Photo of Sonakshi Arora

Principal associate in the General Corporate Practice at the Mumbai office of Cyril Amarchand Mangaldas. Sonakshi advises on areas such as mergers & acquisitions, including court-based mergers, business/ asset transfers and share acquisitions. She can be reached at sonakshi.arora@cyrilshroff.com

Role of IFSC in the Indian SPAC Dream

India, being one of the major consumers of international financial services, has been pushing the envelope on making itself the hub for such services. With this objective, the Government of India had operationalised India’s first (and currently the only) International Financial Services Centre (“IFSC”) at GIFT Multi Services Special Economic Zone (“SEZ”) in Gujarat in April 2015. In this regard and to further this objective, the International Financial Services Centres Authority Act was enacted in December 2019 to set up a unified regulator, viz the International Financial Services Centres Authority (“IFSCA”), which commenced operation in October 2020. The IFSCA has been vested with the roles and powers of four domestic regulators, namely the Reserve Bank of India (“RBI”), the Securities and Exchange Board of India (“SEBI”), the Insurance Regulatory and Development Authority of India (“IRDAI”), and the Pension Fund Regulatory and Development Authority. IFSCA has been set up to develop and regulate financial institutions, financial services, and financial products within the IFSCs in India.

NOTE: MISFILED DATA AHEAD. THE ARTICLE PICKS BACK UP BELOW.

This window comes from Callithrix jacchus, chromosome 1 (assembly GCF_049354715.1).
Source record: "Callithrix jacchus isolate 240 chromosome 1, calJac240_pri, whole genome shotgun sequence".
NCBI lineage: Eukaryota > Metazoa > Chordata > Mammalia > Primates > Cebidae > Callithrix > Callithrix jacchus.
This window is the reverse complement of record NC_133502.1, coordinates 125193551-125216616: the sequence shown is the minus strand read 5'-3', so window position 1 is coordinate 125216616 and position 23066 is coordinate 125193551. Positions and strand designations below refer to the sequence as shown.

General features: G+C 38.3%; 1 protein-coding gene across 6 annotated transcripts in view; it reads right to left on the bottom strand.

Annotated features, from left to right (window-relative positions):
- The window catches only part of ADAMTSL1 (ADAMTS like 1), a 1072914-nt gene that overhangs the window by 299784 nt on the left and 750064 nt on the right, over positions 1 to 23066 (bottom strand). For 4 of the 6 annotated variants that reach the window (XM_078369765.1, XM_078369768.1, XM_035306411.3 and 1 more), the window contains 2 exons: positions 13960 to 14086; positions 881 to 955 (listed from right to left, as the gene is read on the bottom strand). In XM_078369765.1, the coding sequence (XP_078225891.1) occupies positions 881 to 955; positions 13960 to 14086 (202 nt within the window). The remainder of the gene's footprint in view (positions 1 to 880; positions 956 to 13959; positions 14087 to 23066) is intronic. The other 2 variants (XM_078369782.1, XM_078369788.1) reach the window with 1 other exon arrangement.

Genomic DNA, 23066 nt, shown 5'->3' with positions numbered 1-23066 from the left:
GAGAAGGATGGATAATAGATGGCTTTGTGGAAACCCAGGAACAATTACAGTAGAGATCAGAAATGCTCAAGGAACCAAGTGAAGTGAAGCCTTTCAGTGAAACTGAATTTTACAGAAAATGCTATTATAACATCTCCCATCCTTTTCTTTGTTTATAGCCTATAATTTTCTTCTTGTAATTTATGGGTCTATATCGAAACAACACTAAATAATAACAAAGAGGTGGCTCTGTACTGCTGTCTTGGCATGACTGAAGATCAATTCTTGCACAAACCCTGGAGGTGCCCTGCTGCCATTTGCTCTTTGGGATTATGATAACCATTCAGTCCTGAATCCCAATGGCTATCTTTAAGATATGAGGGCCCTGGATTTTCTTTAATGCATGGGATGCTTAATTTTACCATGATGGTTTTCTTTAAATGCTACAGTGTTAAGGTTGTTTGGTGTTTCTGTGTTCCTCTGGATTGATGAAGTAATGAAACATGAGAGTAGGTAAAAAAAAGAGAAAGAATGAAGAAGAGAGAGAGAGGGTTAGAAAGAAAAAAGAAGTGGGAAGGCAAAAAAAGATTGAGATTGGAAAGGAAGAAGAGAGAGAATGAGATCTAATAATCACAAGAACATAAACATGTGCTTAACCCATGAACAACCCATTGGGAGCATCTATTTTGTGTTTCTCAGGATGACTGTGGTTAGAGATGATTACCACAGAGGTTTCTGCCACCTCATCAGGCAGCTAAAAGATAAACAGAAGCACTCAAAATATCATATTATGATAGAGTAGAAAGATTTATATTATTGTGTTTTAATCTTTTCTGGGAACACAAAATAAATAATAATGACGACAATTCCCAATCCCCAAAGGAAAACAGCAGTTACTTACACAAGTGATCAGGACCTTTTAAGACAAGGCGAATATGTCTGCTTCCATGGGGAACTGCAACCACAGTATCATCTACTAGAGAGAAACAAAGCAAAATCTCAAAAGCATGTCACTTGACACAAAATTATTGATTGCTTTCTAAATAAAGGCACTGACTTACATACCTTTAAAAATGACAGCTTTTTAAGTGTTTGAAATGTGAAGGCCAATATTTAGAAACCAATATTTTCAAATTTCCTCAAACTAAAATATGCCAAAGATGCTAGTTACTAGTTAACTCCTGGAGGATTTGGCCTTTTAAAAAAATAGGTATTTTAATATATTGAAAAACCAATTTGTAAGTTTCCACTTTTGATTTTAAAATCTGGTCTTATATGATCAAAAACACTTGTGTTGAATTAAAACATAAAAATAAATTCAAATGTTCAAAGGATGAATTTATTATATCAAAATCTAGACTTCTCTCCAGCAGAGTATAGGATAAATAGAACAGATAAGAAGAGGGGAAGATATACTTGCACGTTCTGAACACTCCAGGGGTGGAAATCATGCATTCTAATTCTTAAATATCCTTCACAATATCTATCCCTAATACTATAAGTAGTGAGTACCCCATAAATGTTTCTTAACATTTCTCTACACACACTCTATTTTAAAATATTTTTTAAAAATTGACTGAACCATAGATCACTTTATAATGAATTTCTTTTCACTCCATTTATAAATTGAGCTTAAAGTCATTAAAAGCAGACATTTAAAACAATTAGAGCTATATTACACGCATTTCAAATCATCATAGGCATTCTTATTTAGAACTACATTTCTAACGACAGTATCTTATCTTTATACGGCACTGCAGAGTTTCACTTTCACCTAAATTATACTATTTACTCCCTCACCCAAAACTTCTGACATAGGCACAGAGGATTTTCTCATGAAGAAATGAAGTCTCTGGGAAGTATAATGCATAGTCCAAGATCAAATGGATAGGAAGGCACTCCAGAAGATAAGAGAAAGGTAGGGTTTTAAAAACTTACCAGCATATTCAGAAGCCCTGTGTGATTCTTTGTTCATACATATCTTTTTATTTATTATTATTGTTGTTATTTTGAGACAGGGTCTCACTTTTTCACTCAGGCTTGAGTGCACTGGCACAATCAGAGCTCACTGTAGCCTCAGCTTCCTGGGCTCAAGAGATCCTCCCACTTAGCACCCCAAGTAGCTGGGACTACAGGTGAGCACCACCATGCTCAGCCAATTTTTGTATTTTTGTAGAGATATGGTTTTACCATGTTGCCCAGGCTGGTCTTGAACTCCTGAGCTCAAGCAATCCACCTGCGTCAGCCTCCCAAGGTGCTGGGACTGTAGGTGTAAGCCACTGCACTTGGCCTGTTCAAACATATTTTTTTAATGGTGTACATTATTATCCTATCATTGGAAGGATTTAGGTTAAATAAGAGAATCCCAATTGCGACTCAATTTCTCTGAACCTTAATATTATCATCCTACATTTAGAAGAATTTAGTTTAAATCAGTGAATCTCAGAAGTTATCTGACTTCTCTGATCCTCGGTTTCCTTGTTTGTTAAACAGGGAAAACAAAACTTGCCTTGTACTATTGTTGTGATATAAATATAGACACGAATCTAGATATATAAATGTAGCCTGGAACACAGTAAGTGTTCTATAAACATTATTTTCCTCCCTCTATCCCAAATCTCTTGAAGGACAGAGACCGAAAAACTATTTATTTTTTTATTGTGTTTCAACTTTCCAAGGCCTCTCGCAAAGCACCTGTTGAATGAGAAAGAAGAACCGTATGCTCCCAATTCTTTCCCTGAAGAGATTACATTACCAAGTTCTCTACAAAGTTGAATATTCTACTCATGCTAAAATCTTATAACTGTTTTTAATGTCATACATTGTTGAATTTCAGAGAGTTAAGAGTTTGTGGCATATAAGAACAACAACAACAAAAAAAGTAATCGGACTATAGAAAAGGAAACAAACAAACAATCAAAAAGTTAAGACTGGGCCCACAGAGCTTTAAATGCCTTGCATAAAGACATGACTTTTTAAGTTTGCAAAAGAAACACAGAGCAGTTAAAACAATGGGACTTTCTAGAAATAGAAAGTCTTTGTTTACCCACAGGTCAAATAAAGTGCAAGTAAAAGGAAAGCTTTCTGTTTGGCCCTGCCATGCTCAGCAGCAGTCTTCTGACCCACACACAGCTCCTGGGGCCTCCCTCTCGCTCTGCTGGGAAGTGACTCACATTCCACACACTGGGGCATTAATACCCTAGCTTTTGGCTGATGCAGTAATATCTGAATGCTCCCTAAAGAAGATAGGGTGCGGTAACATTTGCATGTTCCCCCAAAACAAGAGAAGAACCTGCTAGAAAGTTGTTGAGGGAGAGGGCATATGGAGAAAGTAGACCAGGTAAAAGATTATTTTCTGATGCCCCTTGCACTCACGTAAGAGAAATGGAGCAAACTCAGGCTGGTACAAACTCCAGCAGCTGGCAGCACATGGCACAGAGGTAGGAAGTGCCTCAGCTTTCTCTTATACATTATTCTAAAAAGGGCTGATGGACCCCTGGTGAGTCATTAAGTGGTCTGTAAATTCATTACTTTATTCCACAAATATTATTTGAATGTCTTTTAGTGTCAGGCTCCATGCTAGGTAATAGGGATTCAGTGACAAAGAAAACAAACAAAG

Continue Reading Role of IFSC in the Indian SPAC Dream: An Overview – Part 1

Lessons from ReNew Power overseas listing through SPAC

The frenzy of Special Purpose Acquisition Company (SPACs), which became the buzzword in 2020, has continued into 2021 with around 711 SPACs currently present in the US market seeking a target. SPACs are blank check shell companies listed on a stock exchange (such as NASDAQ), which are set up by investment funds/ sponsors exclusively for the purpose of acquiring operating companies within a prescribed time period, with the acquisition resulting in listing of such operating companies. This route of listing is relatively less time consuming and less cumbersome as compared to the traditional IPOs. Investors invest in SPACs based on the investment philosophy, the sector and geography which the SPAC indicates in its listing documents.


Continue Reading Lessons from ReNew Power overseas listing through SPAC